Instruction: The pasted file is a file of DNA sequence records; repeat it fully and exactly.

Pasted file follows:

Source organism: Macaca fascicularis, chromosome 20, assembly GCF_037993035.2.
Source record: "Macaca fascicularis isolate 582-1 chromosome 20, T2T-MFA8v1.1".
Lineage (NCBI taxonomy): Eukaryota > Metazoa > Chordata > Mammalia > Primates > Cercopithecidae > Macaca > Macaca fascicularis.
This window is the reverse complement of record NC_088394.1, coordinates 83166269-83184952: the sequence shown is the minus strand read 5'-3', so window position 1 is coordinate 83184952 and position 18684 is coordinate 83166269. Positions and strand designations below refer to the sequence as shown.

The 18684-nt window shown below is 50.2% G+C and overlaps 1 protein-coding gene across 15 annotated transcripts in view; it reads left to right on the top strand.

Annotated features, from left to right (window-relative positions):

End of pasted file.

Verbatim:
Source organism: Macaca fascicularis, chromosome 20, assembly GCF_037993035.2.
Source record: "Macaca fascicularis isolate 582-1 chromosome 20, T2T-MFA8v1.1".
Lineage (NCBI taxonomy): Eukaryota > Metazoa > Chordata > Mammalia > Primates > Cercopithecidae > Macaca > Macaca fascicularis.
This window is the reverse complement of record NC_088394.1, coordinates 83166269-83184952: the sequence shown is the minus strand read 5'-3', so window position 1 is coordinate 83184952 and position 18684 is coordinate 83166269. Positions and strand designations below refer to the sequence as shown.

The 18684-nt window shown below is 50.2% G+C and overlaps 1 protein-coding gene across 15 annotated transcripts in view; it reads left to right on the top strand.

Annotated features, from left to right (window-relative positions):